Davenport's idea was that "bad diseases" are genetic. He said alcoholism is genetic. Mental illness is genetic. Mental retardation is genetic. Criminality is genetic. Prostitution is genetic. Dementia is genetic. And, Davenport said, we need to eliminate these from our society and we need to do it by sterilization. And he and the eugenics movement included Huntington's chorea as one of those diseases along with alcoholism and mental illness and criminality. So, Huntington's got a bad rap when it was thrown in with these diseases that were bad for the society, and they wanted to get rid of it by sterilizing people.

Robin Lindley: So eugenics was supposedly aimed at improving the health of the society, and there was also an element of class and racial discrimination.

Dr. Thomas Bird: Yes. And Huntington's became part of that. Being part of the eugenics theme and being part of the witch theme really gave Huntington's disease a very bad aura. It became a stigma for the communities. It became a stigma for the patients. It became a stigma for their families. So it was something they didn't want to face up to. Patients didn't want to talk about the kind of disease you'd hide in the closet. And it was really difficult to get a handle on this disease in the first half of the 20th century. Plus, because of their behavior and because of the fact that it hits you in your early and midlife, they'd lose employment and often become poverty stricken. They frequently ended up in mental institutions. So, it wasn't surprising that they got thrown into this pot of mental disease that we wanted to get rid of.

Robin Lindley: Was there evidence that the Nazis in Germany euthanized people with Huntington's as part of their T4 eugenics program, Hitler’s program to "eliminate" the disabled, those labeled as "life unworthy of life"?

Dr. Thomas Bird: I don't know if any of them were actually euthanized. I don't know if that's documented or not, but when you look at the lists of diseases that the Nazis wanted to get rid of, Huntington's clearly appears on those lists.

Robin Lindley: You mentioned too, and this touches on our regional history, that there tend to be more West Coast cases of Huntington's disease than in other parts of the country. Do you think that has something to do with migration patterns?

Dr. Thomas Bird: I think so. I can't argue too strongly for that because the statistics just aren't there. But when you go back and look at the population numbers for states (and this was mostly done by death certificates which aren't terribly accurate), there are certain states that were noted to have more families with Huntington's than others.  If you look at those statistics HD seemed to be more prominent in Washington, Oregon and California.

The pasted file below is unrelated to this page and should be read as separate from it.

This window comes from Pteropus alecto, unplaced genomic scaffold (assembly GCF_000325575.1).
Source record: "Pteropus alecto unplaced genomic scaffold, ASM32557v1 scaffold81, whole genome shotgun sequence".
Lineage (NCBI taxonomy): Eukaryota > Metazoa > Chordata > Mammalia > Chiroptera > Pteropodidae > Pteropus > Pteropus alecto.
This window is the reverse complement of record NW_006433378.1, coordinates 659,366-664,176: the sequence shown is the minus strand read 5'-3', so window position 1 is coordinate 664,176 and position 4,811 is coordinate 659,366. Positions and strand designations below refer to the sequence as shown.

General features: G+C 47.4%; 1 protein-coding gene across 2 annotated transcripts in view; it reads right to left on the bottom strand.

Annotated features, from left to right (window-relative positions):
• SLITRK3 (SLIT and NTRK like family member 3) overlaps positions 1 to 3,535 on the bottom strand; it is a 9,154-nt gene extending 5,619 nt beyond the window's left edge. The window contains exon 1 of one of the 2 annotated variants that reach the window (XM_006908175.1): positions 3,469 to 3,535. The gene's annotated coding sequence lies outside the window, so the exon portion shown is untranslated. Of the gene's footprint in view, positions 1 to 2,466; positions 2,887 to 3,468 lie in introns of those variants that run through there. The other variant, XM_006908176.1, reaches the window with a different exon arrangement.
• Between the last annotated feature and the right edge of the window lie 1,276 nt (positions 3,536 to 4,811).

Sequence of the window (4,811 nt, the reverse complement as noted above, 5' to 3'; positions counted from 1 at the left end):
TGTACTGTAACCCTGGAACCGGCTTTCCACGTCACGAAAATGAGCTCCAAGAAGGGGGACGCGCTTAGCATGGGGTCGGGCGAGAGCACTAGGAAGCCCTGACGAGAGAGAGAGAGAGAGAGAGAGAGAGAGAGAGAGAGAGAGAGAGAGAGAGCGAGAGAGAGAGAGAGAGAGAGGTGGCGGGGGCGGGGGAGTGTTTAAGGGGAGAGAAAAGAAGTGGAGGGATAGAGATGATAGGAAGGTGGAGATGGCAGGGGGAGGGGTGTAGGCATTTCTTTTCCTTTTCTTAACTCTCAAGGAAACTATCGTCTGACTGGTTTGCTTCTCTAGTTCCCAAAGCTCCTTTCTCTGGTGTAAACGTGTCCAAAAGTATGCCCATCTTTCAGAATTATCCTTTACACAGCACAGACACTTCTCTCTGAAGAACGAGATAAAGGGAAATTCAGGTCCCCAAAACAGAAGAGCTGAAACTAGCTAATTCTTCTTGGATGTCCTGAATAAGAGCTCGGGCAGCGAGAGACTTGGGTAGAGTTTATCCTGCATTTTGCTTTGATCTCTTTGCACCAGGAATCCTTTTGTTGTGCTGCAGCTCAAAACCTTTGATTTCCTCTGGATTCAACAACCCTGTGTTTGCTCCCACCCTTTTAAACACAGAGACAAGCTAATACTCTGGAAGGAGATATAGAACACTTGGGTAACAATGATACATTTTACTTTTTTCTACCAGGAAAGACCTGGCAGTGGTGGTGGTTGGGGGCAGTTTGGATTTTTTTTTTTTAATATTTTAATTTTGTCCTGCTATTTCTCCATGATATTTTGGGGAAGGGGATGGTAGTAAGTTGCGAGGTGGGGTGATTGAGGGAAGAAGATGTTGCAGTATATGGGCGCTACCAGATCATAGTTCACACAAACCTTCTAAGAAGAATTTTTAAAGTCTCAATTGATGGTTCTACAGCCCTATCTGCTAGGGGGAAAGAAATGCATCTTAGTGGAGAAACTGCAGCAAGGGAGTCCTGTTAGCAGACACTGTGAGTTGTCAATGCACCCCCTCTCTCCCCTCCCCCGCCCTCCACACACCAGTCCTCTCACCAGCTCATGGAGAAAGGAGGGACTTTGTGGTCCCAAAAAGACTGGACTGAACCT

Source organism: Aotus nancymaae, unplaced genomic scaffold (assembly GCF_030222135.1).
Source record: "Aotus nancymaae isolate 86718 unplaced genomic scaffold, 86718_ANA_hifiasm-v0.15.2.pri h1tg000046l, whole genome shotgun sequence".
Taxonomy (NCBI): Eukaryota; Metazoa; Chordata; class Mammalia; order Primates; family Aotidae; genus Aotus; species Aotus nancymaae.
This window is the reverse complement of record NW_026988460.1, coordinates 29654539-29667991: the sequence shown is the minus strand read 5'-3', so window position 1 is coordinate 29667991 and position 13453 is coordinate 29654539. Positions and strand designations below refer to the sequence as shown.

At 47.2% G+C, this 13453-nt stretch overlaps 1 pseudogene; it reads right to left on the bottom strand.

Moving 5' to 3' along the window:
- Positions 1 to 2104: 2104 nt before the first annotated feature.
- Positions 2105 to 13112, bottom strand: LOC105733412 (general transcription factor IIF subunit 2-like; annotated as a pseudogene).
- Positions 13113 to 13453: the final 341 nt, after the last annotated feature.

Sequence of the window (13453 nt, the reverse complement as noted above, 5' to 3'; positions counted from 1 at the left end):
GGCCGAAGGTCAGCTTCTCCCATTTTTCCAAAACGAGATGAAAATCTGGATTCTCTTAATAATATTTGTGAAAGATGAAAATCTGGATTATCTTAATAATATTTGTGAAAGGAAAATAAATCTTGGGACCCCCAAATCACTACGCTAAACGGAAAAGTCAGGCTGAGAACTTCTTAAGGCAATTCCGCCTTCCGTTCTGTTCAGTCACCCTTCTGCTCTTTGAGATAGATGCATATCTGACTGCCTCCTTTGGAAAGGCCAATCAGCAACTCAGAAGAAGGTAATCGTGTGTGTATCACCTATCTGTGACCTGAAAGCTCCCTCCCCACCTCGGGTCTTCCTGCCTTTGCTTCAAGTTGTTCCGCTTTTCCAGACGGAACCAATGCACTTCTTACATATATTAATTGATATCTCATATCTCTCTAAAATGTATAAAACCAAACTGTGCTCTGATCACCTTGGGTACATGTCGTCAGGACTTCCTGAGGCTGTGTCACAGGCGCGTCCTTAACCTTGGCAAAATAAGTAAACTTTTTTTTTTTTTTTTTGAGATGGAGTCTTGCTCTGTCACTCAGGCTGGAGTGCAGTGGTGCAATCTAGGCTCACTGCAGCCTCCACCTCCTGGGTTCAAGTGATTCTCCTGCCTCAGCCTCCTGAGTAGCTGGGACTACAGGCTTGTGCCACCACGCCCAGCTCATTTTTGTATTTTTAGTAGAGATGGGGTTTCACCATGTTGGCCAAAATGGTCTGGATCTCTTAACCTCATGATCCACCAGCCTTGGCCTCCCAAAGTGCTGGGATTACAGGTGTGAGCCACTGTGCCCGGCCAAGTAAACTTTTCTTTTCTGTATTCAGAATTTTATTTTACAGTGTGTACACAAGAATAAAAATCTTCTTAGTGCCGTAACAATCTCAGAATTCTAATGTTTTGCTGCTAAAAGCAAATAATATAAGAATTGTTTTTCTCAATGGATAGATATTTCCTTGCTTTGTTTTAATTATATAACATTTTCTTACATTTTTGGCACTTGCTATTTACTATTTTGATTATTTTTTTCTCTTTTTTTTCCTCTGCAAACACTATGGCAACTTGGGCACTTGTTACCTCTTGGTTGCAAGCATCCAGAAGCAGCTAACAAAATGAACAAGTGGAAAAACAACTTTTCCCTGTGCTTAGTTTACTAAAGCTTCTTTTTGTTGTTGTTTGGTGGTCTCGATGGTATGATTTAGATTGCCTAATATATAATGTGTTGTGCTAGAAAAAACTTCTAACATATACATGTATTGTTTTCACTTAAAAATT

When we started seeing families with Huntington's in the state of Washington, we wondered what was going on because we were seeing quite a few and we thought maybe they were all related. Maybe one family had moved to this area a hundred years ago, 120 years ago, and we were seeing the descendants of this one family. But we could look at the family trees of the families we were seeing and that clearly was not true. We were seeing very different families and hundreds of different families that were not related to each other. None of them were native western Washington people because there aren't very many native western Washington people. We're an area of migration, so it was clear that these families had come from the East and from Midwest.

We could see that the people with Huntington's that we saw were from families that had moved here from the East and the Midwest. When you looked at these death certificate reports, the Western states had a lot more Huntington’s than the Midwest states per population, so we thought that there was a migration factor and they were getting to the West Coast and couldn't go any farther, so they settled down.

Why would they migrate? In my mind, one of the reasons would be that people with Huntington's disease tend to be loners. They tend to want to go off by themselves. And they tend to be shunned by their communities because they look different, they act different, and they have social behavioral problems. They were not getting along in their local communities. So they moved. In our country when you move, more often than not, you move west. I think that's what happened to a certain degree.

Robin Lindley: That makes sense to me. I think Washington State has a reputation for attracting outcasts, misfits and loners. You also address the history of different approaches to treating Huntington's, including the use of lobotomy in the 20th century.

Dr. Thomas Bird: I didn't want to emphasize that very much, but it intrigued me because it became apparent to me that, particularly in the first half of the 20th century, it was common for people with Huntington's disease to get committed to state mental institutions. It's not so much now because there are fewer institutions and their populations have gone down but, up until the 1970s, it was very common for patients with Huntington's to be admitted to state mental institutions. And because they had a progressive disease that didn't get better, they tended to stay there for a long time, sometimes for the rest of their lives.